That opens the door for Goodson, who is hardly spectacular, but has been consistently solid. It also gives Whitbread a chance, a centerback who helped Norwich City gain promotion to the English Premier League this season and would have the chance to get his feet wet at the international level possibly in a throwaway match to close the group stage.
Two of the names in this group are easy in Dempsey and Donovan. The two will start every meaningful game and likely play 90 minutes. The question is what the U.S. goes with in the center of the midfield. Stuart Holden's injury keeps him out and clears things up a bit, but there's still Bradley, Edu and Jones for likely two starting places. There is a chance all three play together in a five-man midfield, but even if the U.S. stick with four in the midfield, odds are that all three get chances in the tournament.
Feilhaber and Bedoya are both options to come off the bench on the wings. Feilhaber is just getting healthy, but he was usually the first man off of the bench for the last two years and will likely find his way back into that role again. Bradley likes to use him on the left, allowing him to drift inside and bring a bit of possession and passing to a midfield that often lacks it. Bedoya is playing well again for Orebro in Sweden and while his last year of international appearances have been underwhelming, the U.S. lacks a true winger and he gives them ones. Kjestan rounds things out because of Bradley's affinity for him and because of the many matches the U.S. will play in a short period of time, it can't hurt to have an extra midfielder.
Altidore is the obvious choice here. Productive or not for 18 months now at the club or international level, the U.S. still has a big black hole at striker and he remains the most accomplished option. For the first time in a while though, he is being pushed. Agudelo is not starting for the New York Red Bulls, but sitting behind Thierry Henry and Luke Rodgers and coming off the bench as an effective super-sub is not a bad place to be for an 18-year-old. With two goals in four matches for the U.S., he's already proven effective at the international level and is the newest future American star.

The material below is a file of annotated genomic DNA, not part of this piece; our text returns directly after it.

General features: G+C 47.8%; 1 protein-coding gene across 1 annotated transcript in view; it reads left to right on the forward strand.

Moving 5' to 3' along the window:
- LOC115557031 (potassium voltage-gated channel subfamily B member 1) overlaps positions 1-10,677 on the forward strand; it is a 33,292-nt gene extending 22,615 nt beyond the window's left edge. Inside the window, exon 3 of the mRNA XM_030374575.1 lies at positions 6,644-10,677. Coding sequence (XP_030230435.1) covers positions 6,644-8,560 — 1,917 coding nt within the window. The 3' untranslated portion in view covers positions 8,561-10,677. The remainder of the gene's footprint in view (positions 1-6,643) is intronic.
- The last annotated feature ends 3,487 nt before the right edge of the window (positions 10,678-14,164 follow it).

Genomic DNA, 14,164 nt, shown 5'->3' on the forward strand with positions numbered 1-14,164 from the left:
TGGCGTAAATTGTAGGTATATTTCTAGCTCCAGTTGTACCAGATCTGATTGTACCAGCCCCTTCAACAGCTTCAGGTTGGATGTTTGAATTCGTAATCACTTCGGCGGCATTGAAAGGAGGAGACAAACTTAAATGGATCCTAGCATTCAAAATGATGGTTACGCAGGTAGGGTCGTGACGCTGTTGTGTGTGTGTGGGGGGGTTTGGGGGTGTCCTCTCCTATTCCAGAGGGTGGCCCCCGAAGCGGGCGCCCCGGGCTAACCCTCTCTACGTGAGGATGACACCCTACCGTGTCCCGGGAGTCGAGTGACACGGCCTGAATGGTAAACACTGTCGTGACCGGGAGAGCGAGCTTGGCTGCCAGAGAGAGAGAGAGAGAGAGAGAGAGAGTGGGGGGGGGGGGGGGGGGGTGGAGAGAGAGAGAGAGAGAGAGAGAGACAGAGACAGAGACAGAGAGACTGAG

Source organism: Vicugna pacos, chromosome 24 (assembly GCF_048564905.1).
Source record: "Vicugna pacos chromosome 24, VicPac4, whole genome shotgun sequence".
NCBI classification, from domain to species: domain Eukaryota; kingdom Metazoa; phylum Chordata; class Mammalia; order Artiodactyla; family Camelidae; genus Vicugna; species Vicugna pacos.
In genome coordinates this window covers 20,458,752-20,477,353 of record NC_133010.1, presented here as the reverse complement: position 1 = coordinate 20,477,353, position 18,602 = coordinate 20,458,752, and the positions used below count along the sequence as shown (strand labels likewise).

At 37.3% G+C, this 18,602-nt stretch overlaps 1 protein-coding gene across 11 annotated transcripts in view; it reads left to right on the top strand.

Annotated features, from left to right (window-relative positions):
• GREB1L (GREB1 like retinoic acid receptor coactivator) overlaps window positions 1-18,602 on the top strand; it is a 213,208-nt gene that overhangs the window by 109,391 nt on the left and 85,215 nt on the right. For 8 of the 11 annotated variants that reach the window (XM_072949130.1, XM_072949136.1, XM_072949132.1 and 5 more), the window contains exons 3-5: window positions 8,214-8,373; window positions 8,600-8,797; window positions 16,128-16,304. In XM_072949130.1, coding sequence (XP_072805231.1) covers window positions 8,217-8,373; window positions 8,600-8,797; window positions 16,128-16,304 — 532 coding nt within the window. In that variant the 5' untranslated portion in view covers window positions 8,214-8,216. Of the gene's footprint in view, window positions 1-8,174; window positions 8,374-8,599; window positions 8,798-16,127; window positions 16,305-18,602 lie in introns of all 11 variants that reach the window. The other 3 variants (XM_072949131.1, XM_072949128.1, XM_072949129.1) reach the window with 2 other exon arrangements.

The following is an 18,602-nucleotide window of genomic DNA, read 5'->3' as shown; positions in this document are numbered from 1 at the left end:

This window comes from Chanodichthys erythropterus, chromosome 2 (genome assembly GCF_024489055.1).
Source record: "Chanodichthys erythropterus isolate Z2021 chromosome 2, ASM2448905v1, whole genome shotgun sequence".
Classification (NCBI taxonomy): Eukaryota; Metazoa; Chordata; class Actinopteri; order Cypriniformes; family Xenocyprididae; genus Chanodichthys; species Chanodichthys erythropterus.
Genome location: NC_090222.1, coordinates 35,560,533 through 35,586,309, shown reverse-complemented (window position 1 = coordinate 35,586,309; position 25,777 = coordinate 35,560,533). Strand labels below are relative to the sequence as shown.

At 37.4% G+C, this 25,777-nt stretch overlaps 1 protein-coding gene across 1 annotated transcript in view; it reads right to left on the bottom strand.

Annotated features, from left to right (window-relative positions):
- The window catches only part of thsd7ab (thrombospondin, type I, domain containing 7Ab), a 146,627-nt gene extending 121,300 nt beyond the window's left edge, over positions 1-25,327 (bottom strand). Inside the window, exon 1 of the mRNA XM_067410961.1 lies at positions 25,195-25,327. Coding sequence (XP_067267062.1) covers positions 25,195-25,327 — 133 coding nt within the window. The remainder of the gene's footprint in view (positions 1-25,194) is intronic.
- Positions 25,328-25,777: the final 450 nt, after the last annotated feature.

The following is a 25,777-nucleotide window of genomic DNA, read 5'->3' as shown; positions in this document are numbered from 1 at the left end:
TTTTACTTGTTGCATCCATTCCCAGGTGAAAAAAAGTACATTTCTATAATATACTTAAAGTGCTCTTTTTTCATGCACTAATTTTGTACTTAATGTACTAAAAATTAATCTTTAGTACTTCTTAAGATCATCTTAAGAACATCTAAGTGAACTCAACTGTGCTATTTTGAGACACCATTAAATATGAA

For all the excitement around Agudelo, Bunbury is a 21-year-old who has also made an impact for both club and country since turning pro 14 months ago. Big and strong, Bunbury gives the Americans some muscle up top, but he matches that with speed and good finishing skills. More than anything, Bunbury has looked every bit the part of the son of a former professional player in making smart runs that has been impressive for a younger, inexperienced player.
The question for Bradley is whether to take a fourth striker. Dempsey often starts in the midfield, but pushed up to a supporting striker role when Feilhaber comes on for one of the starting strikers so in reality, there is no need for a fourth striker. That said, it is unlikely that Bradley takes just three strikers when two of them are as young and inexperienced as Agudelo and Bunbury. That gives Gomez a chance, who was great last spring to earn a spot on the World Cup roster and then finished this spring well again for his club to get back in the conversation for the national teal this summer.